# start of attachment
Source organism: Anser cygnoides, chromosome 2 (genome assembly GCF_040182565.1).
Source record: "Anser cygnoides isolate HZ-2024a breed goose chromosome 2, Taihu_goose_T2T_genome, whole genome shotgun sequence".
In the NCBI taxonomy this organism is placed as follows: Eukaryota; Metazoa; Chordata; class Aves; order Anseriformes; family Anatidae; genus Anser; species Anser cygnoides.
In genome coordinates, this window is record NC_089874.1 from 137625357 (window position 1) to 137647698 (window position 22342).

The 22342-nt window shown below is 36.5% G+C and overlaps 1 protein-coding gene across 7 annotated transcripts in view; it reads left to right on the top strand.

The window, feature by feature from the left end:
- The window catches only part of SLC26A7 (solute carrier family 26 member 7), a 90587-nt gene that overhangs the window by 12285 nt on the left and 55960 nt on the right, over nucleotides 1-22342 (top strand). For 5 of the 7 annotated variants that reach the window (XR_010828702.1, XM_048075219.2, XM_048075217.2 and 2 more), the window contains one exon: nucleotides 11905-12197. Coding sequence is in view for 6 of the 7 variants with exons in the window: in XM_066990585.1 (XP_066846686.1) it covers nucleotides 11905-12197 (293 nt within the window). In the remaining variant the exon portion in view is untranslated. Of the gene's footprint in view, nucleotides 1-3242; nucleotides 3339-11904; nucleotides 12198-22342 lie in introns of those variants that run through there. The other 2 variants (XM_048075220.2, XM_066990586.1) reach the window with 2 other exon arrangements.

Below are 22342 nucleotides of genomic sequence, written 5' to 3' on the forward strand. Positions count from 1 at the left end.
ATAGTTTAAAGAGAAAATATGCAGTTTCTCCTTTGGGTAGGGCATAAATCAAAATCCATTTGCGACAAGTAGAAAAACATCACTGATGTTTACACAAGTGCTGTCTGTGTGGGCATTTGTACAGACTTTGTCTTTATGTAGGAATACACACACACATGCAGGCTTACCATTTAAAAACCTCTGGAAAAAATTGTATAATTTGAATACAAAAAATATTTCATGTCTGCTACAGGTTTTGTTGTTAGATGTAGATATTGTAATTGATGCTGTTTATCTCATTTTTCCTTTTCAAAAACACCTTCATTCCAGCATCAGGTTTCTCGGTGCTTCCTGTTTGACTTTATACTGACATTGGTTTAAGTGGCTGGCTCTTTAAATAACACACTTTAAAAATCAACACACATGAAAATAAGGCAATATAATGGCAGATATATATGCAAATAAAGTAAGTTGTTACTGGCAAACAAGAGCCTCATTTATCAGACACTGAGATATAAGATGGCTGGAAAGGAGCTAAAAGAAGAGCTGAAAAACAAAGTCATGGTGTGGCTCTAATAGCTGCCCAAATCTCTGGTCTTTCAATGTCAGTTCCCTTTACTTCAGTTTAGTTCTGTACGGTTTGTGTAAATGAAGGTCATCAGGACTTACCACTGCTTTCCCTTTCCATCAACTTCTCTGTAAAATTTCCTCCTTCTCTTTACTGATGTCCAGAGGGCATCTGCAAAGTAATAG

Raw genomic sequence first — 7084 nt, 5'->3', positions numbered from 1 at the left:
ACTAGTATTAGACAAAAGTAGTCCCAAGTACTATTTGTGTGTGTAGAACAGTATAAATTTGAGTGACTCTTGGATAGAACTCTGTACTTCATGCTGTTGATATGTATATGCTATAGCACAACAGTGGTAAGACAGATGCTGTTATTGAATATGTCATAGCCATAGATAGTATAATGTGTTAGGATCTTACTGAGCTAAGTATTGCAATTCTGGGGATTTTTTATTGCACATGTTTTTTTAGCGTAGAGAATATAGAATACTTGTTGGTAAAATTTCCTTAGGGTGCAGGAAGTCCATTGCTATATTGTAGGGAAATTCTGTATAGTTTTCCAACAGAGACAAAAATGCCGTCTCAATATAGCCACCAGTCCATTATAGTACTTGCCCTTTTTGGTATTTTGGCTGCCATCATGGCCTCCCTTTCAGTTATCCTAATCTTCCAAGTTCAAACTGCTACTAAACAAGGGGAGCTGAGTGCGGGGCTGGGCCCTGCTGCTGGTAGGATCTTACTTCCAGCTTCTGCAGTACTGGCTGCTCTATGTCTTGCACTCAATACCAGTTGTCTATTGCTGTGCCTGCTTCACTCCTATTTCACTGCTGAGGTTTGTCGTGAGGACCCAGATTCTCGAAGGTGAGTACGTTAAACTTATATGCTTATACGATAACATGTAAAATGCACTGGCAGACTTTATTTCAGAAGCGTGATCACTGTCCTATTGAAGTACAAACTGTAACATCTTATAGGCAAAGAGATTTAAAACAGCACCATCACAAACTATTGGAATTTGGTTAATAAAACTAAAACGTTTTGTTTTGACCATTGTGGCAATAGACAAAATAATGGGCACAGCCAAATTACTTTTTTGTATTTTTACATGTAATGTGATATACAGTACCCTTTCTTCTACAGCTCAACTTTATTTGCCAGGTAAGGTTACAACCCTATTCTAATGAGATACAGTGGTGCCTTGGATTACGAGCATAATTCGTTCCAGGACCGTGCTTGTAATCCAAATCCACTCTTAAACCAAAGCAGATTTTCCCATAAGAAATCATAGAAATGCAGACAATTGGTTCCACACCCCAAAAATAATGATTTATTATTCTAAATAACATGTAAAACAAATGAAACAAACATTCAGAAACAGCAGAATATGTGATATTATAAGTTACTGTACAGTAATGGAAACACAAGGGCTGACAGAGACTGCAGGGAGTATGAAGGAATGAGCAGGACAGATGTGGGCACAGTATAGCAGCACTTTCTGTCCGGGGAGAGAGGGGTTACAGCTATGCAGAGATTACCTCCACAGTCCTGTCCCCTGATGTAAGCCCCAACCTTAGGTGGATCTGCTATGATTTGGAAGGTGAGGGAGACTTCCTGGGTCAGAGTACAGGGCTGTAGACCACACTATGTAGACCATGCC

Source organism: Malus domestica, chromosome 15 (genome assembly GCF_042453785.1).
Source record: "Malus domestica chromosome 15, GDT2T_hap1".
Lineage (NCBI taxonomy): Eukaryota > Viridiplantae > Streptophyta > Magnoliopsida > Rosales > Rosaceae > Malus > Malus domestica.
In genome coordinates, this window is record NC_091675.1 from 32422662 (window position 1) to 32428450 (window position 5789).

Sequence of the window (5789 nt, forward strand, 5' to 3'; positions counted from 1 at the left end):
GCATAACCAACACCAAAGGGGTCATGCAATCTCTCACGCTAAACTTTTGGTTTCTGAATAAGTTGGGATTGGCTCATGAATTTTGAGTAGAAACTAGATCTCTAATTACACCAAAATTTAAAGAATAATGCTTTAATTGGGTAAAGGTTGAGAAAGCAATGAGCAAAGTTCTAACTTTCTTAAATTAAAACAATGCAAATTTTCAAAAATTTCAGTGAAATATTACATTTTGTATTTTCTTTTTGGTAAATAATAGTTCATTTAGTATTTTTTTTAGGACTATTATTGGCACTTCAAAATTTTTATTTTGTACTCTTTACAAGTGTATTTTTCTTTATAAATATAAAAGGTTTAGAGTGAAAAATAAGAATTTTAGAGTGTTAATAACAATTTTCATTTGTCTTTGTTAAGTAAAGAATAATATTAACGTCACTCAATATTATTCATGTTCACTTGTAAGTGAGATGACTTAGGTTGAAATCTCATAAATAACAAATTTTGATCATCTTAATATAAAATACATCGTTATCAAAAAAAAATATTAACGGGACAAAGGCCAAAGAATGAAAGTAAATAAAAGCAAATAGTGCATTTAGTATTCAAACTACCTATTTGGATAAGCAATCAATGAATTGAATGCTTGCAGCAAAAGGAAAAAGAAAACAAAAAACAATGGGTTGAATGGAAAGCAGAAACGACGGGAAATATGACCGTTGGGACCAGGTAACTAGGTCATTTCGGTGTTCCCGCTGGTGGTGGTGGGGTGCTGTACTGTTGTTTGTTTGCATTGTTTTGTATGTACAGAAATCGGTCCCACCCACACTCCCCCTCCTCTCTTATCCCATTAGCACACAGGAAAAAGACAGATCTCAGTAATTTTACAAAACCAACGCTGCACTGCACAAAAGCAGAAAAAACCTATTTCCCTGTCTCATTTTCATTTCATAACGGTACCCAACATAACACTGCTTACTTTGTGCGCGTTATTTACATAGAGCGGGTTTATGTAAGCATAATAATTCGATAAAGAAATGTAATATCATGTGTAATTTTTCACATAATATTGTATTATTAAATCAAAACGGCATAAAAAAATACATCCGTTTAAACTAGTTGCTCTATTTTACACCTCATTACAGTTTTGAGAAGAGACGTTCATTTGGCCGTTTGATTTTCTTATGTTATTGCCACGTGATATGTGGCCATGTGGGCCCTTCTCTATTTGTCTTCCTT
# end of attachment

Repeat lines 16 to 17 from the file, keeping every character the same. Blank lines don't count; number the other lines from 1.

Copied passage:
Sequence of the window (5789 nt, forward strand, 5' to 3'; positions counted from 1 at the left end):
GCATAACCAACACCAAAGGGGTCATGCAATCTCTCACGCTAAACTTTTGGTTTCTGAATAAGTTGGGATTGGCTCATGAATTTTGAGTAGAAACTAGATCTCTAATTACACCAAAATTTAAAGAATAATGCTTTAATTGGGTAAAGGTTGAGAAAGCAATGAGCAAAGTTCTAACTTTCTTAAATTAAAACAATGCAAATTTTCAAAAATTTCAGTGAAATATTACATTTTGTATTTTCTTTTTGGTAAATAATAGTTCATTTAGTATTTTTTTTAGGACTATTATTGGCACTTCAAAATTTTTATTTTGTACTCTTTACAAGTGTATTTTTCTTTATAAATATAAAAGGTTTAGAGTGAAAAATAAGAATTTTAGAGTGTTAATAACAATTTTCATTTGTCTTTGTTAAGTAAAGAATAATATTAACGTCACTCAATATTATTCATGTTCACTTGTAAGTGAGATGACTTAGGTTGAAATCTCATAAATAACAAATTTTGATCATCTTAATATAAAATACATCGTTATCAAAAAAAAATATTAACGGGACAAAGGCCAAAGAATGAAAGTAAATAAAAGCAAATAGTGCATTTAGTATTCAAACTACCTATTTGGATAAGCAATCAATGAATTGAATGCTTGCAGCAAAAGGAAAAAGAAAACAAAAAACAATGGGTTGAATGGAAAGCAGAAACGACGGGAAATATGACCGTTGGGACCAGGTAACTAGGTCATTTCGGTGTTCCCGCTGGTGGTGGTGGGGTGCTGTACTGTTGTTTGTTTGCATTGTTTTGTATGTACAGAAATCGGTCCCACCCACACTCCCCCTCCTCTCTTATCCCATTAGCACACAGGAAAAAGACAGATCTCAGTAATTTTACAAAACCAACGCTGCACTGCACAAAAGCAGAAAAAACCTATTTCCCTGTCTCATTTTCATTTCATAACGGTACCCAACATAACACTGCTTACTTTGTGCGCGTTATTTACATAGAGCGGGTTTATGTAAGCATAATAATTCGATAAAGAAATGTAATATCATGTGTAATTTTTCACATAATATTGTATTATTAAATCAAAACGGCATAAAAAAATACATCCGTTTAAACTAGTTGCTCTATTTTACACCTCATTACAGTTTTGAGAAGAGACGTTCATTTGGCCGTTTGATTTTCTTATGTTATTGCCACGTGATATGTGGCCATGTGGGCCCTTCTCTATTTGTCTTCCTT